Oldbury 1 cleared for extended operation

11 March 2009

The UK nuclear regulator has approved the restart of unit 1 of the Oldbury nuclear power plant, which has been off line for some two-and-a-half years for inspections.

Oldbury 1 (Magnox North)
Oldbury (Image: Magnox North)

The twin-unit plant at Oldbury, Gloucestershire, is the UK's oldest operating nuclear power station. Construction of the plant started in 1961. Unit 1 began operating in 1967, while unit 2 started up in 1968. Both 217 MWe Magnox reactor at Oldbury were due to shut down by the end 2008.
However, in December 2008, Oldbury's owner, the Nuclear Decommissioning Authority (NDA), announced that the plant would continue operating for around another two years. It said that unit 2 would continue operating into 2009, while unit 1 remained offline awaiting approval by the Nuclear Installations Inspectorate (NII) to restart.


Earlier in 2008, the NDA appealed to the NII to extend the life of Oldbury as part of plans to raise more money from power generation to put towards its decommissioning duties. The NDA said in September that changing economic circumstances and rising electricity prices made it increasingly feasible that life extensions would become economic considering the investment in safety upgrades that will be needed.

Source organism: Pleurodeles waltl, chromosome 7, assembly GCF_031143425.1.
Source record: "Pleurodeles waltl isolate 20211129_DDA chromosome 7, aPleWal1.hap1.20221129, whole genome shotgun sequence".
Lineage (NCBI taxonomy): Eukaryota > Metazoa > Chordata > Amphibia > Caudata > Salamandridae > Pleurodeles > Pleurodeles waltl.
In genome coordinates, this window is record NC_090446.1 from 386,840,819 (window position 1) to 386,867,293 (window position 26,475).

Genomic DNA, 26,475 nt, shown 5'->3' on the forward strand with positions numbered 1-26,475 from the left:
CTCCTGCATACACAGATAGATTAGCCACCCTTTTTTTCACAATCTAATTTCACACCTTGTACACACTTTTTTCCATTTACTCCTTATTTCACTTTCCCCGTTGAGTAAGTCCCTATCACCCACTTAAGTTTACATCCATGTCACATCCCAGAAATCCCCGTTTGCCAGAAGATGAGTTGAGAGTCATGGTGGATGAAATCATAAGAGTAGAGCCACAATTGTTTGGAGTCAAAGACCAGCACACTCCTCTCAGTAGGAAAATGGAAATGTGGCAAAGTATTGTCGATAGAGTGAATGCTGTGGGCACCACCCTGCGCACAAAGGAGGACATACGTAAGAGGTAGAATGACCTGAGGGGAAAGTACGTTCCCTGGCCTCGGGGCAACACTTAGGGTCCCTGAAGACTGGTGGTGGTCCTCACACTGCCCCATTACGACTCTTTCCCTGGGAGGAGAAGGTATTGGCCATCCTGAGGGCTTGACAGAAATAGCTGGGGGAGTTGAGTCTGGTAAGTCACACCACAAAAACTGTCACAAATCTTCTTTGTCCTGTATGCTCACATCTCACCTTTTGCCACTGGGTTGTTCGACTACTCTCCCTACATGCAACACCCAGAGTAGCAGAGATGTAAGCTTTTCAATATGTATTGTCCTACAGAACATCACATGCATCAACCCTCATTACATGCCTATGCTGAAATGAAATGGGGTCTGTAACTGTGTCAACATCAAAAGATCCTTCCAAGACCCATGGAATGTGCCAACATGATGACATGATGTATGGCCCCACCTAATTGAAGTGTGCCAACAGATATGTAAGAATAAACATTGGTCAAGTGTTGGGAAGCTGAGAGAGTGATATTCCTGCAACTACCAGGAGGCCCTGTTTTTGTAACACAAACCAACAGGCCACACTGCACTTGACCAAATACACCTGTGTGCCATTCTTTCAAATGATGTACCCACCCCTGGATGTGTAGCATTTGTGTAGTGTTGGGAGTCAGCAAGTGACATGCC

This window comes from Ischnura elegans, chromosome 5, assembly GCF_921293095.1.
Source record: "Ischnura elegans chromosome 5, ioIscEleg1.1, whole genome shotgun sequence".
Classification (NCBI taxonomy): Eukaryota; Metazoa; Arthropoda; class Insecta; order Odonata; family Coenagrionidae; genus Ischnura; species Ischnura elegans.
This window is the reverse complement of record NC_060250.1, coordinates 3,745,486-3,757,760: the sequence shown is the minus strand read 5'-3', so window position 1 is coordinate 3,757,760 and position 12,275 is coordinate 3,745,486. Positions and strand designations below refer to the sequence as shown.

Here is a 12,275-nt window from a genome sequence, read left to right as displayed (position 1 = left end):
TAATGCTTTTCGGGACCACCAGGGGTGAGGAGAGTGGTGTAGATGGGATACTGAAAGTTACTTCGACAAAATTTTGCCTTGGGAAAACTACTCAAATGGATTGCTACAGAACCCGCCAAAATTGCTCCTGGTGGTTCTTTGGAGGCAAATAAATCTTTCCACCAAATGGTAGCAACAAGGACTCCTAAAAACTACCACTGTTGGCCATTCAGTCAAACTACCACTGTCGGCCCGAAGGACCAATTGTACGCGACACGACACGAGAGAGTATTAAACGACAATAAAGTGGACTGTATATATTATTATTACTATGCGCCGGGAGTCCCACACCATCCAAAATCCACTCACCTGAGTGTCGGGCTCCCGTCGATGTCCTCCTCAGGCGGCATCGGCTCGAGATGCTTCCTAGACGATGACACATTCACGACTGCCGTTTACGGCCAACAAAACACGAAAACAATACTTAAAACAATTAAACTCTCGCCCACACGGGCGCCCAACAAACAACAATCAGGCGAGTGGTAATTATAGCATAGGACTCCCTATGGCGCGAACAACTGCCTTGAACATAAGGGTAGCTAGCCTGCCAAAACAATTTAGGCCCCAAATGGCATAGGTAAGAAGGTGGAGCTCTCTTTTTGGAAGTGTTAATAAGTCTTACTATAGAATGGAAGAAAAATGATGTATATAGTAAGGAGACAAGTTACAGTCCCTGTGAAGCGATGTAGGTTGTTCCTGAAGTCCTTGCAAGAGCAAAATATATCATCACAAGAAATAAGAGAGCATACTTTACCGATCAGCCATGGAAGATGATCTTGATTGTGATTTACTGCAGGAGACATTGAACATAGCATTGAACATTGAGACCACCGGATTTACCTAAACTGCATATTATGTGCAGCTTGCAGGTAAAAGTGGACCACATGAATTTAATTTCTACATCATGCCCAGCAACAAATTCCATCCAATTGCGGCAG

Joe Lamonby, site director for operator Magnox North, said that "having previously secured the future operation of reactor 2 in 2008, we are very pleased that our regulators, the NII, have granted us permission to restart reactor 1." The total outage for Oldbury 1 was some two-and-a-half-years, but it is now likely to operate through 2009 and 2010, taking account of fuel availability and reprocessing schedules at Sellafield.


The NDA noted that the continued operation of Oldbury 1 would generate income of some £1 million ($1.4 million) per week, "dependent on performance and electricity prices over the period." 

Lamonby said: "Working with our customer, the NDA, a considerable amount of work has already been completed on site to ensure the reactor is ready to restart. This includes a successful readiness review and work on the reactor and supporting equipment, as well as extensive sampling, testing and channel viewing of the graphite core."


Detailed camera inspections of about a third of the unit's 3308 fuel channels covering some 15,000 graphite bricks were conducted during the reactor's inspection outage.